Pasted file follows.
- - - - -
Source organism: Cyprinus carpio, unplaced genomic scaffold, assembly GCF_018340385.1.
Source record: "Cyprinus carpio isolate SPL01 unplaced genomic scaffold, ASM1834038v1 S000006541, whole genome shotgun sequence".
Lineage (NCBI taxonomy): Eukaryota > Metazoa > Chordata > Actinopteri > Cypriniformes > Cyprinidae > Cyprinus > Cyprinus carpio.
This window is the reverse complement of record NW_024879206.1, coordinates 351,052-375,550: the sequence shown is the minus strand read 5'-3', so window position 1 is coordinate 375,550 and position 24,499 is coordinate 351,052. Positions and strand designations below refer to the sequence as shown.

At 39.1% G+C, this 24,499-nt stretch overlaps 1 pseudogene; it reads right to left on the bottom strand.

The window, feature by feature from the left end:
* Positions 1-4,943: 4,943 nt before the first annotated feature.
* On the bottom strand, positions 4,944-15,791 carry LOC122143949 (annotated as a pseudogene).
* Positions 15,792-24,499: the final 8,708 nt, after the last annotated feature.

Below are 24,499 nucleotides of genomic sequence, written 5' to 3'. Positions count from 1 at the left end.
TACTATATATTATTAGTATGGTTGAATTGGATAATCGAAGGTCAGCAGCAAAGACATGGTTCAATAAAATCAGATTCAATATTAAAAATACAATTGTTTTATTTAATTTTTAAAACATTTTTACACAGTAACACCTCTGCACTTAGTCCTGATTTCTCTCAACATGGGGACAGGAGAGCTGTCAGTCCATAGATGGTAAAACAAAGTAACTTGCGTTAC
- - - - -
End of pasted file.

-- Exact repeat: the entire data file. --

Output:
Source organism: Cyprinus carpio, unplaced genomic scaffold, assembly GCF_018340385.1.
Source record: "Cyprinus carpio isolate SPL01 unplaced genomic scaffold, ASM1834038v1 S000006541, whole genome shotgun sequence".
Lineage (NCBI taxonomy): Eukaryota > Metazoa > Chordata > Actinopteri > Cypriniformes > Cyprinidae > Cyprinus > Cyprinus carpio.
This window is the reverse complement of record NW_024879206.1, coordinates 351,052-375,550: the sequence shown is the minus strand read 5'-3', so window position 1 is coordinate 375,550 and position 24,499 is coordinate 351,052. Positions and strand designations below refer to the sequence as shown.

At 39.1% G+C, this 24,499-nt stretch overlaps 1 pseudogene; it reads right to left on the bottom strand.

The window, feature by feature from the left end:
* Positions 1-4,943: 4,943 nt before the first annotated feature.
* On the bottom strand, positions 4,944-15,791 carry LOC122143949 (annotated as a pseudogene).
* Positions 15,792-24,499: the final 8,708 nt, after the last annotated feature.

Below are 24,499 nucleotides of genomic sequence, written 5' to 3'. Positions count from 1 at the left end.
TACTATATATTATTAGTATGGTTGAATTGGATAATCGAAGGTCAGCAGCAAAGACATGGTTCAATAAAATCAGATTCAATATTAAAAATACAATTGTTTTATTTAATTTTTAAAACATTTTTACACAGTAACACCTCTGCACTTAGTCCTGATTTCTCTCAACATGGGGACAGGAGAGCTGTCAGTCCATAGATGGTAAAACAAAGTAACTTGCGTTAC